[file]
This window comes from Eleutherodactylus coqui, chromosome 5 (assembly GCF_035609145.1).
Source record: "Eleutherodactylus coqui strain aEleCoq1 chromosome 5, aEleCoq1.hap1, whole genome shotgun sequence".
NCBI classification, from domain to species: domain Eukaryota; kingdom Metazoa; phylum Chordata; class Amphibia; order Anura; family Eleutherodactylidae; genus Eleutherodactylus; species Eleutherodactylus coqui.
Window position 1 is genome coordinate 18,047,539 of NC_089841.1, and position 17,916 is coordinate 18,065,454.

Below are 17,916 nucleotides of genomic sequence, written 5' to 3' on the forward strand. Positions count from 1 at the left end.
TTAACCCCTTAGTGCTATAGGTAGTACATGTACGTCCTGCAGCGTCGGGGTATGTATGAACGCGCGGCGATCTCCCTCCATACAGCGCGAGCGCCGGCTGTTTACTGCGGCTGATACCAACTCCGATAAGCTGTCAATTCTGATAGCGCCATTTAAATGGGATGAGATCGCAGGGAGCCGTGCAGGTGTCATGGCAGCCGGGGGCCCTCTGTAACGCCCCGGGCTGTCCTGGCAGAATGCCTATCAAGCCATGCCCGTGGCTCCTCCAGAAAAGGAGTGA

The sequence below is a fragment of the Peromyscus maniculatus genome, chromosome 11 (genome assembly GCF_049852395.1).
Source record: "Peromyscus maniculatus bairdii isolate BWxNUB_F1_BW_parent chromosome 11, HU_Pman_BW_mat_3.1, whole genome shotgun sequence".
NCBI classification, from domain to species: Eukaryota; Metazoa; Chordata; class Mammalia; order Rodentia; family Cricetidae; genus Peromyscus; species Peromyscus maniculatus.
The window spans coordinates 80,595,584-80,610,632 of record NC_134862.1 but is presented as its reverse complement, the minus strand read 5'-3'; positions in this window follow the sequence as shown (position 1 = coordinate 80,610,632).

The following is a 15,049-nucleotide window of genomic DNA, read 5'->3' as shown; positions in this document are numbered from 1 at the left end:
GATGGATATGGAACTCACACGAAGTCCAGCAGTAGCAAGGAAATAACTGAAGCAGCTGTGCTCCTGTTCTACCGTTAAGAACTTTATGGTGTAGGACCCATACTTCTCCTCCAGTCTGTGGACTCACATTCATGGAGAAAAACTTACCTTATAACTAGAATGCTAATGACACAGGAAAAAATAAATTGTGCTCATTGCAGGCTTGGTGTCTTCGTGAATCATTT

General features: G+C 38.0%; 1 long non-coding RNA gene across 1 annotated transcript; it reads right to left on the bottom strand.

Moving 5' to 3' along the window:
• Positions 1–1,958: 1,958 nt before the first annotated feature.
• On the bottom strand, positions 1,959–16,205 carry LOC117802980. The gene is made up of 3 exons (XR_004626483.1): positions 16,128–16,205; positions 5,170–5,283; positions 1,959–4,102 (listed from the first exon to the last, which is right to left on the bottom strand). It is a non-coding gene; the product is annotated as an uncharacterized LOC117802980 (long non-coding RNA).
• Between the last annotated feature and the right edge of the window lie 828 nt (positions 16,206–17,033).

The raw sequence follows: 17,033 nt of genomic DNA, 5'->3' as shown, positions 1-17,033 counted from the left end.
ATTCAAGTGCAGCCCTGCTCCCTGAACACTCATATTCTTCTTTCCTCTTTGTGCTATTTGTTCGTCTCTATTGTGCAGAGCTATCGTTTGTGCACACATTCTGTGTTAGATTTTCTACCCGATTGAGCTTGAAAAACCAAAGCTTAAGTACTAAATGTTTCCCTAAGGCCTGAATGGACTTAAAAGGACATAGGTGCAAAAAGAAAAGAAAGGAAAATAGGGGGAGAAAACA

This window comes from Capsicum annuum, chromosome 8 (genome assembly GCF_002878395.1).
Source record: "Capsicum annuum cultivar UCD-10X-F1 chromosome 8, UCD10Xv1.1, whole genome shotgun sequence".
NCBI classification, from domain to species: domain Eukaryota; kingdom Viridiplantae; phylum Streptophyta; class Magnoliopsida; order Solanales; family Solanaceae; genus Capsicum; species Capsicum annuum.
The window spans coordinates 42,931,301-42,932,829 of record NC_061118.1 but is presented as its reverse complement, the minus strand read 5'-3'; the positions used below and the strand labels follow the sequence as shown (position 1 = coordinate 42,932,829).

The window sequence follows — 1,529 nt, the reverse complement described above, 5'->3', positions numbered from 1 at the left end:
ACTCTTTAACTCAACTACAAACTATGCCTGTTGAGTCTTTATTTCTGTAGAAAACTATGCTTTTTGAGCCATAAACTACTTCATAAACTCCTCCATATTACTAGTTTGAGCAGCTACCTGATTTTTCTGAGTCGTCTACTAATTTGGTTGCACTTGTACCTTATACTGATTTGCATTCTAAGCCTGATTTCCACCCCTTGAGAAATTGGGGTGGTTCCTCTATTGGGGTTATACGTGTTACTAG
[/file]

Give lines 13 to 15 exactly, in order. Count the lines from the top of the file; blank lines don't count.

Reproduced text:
General features: G+C 38.0%; 1 long non-coding RNA gene across 1 annotated transcript; it reads right to left on the bottom strand.

Moving 5' to 3' along the window:
• Positions 1–1,958: 1,958 nt before the first annotated feature.